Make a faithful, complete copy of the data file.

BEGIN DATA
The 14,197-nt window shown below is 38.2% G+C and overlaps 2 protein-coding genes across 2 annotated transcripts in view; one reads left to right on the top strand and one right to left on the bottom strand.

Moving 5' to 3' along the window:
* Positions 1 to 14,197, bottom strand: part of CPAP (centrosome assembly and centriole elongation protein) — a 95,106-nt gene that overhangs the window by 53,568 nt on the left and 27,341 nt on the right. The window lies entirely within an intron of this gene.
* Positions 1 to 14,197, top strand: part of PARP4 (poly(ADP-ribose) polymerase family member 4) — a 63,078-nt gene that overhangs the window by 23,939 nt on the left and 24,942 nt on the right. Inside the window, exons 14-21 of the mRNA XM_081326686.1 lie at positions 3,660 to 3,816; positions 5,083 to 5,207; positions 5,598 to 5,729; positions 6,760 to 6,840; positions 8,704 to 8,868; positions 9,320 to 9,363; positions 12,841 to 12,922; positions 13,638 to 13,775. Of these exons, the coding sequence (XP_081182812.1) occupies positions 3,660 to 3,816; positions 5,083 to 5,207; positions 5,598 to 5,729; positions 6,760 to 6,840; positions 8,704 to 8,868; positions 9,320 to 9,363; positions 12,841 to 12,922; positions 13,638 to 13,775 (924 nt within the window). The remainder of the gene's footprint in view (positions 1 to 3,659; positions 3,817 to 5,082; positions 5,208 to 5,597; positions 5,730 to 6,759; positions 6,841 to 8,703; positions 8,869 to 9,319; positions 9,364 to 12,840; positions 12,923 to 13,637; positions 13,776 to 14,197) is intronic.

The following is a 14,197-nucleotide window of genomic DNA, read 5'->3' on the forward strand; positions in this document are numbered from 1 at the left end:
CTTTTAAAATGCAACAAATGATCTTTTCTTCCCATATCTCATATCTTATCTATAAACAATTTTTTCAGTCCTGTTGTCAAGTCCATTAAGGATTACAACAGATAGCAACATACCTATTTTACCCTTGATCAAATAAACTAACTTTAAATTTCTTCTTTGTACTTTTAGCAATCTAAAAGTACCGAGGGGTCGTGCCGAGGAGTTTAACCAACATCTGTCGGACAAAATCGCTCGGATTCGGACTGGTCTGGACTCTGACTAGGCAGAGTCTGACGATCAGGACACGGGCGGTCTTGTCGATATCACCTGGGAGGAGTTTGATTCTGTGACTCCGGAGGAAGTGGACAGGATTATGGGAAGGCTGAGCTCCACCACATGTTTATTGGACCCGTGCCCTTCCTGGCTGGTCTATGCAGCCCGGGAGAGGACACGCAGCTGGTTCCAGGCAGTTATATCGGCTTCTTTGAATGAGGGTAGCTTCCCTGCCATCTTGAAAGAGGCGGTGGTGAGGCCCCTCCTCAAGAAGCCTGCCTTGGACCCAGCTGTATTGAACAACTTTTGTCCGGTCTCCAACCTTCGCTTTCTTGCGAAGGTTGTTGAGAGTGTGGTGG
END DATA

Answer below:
The 14,197-nt window shown below is 38.2% G+C and overlaps 2 protein-coding genes across 2 annotated transcripts in view; one reads left to right on the top strand and one right to left on the bottom strand.

Moving 5' to 3' along the window:
* Positions 1 to 14,197, bottom strand: part of CPAP (centrosome assembly and centriole elongation protein) — a 95,106-nt gene that overhangs the window by 53,568 nt on the left and 27,341 nt on the right. The window lies entirely within an intron of this gene.
* Positions 1 to 14,197, top strand: part of PARP4 (poly(ADP-ribose) polymerase family member 4) — a 63,078-nt gene that overhangs the window by 23,939 nt on the left and 24,942 nt on the right. Inside the window, exons 14-21 of the mRNA XM_081326686.1 lie at positions 3,660 to 3,816; positions 5,083 to 5,207; positions 5,598 to 5,729; positions 6,760 to 6,840; positions 8,704 to 8,868; positions 9,320 to 9,363; positions 12,841 to 12,922; positions 13,638 to 13,775. Of these exons, the coding sequence (XP_081182812.1) occupies positions 3,660 to 3,816; positions 5,083 to 5,207; positions 5,598 to 5,729; positions 6,760 to 6,840; positions 8,704 to 8,868; positions 9,320 to 9,363; positions 12,841 to 12,922; positions 13,638 to 13,775 (924 nt within the window). The remainder of the gene's footprint in view (positions 1 to 3,659; positions 3,817 to 5,082; positions 5,208 to 5,597; positions 5,730 to 6,759; positions 6,841 to 8,703; positions 8,869 to 9,319; positions 9,364 to 12,840; positions 12,923 to 13,637; positions 13,776 to 14,197) is intronic.

The following is a 14,197-nucleotide window of genomic DNA, read 5'->3' on the forward strand; positions in this document are numbered from 1 at the left end:
CTTTTAAAATGCAACAAATGATCTTTTCTTCCCATATCTCATATCTTATCTATAAACAATTTTTTCAGTCCTGTTGTCAAGTCCATTAAGGATTACAACAGATAGCAACATACCTATTTTACCCTTGATCAAATAAACTAACTTTAAATTTCTTCTTTGTACTTTTAGCAATCTAAAAGTACCGAGGGGTCGTGCCGAGGAGTTTAACCAACATCTGTCGGACAAAATCGCTCGGATTCGGACTGGTCTGGACTCTGACTAGGCAGAGTCTGACGATCAGGACACGGGCGGTCTTGTCGATATCACCTGGGAGGAGTTTGATTCTGTGACTCCGGAGGAAGTGGACAGGATTATGGGAAGGCTGAGCTCCACCACATGTTTATTGGACCCGTGCCCTTCCTGGCTGGTCTATGCAGCCCGGGAGAGGACACGCAGCTGGTTCCAGGCAGTTATATCGGCTTCTTTGAATGAGGGTAGCTTCCCTGCCATCTTGAAAGAGGCGGTGGTGAGGCCCCTCCTCAAGAAGCCTGCCTTGGACCCAGCTGTATTGAACAACTTTTGTCCGGTCTCCAACCTTCGCTTTCTTGCGAAGGTTGTTGAGAGTGTGGTGG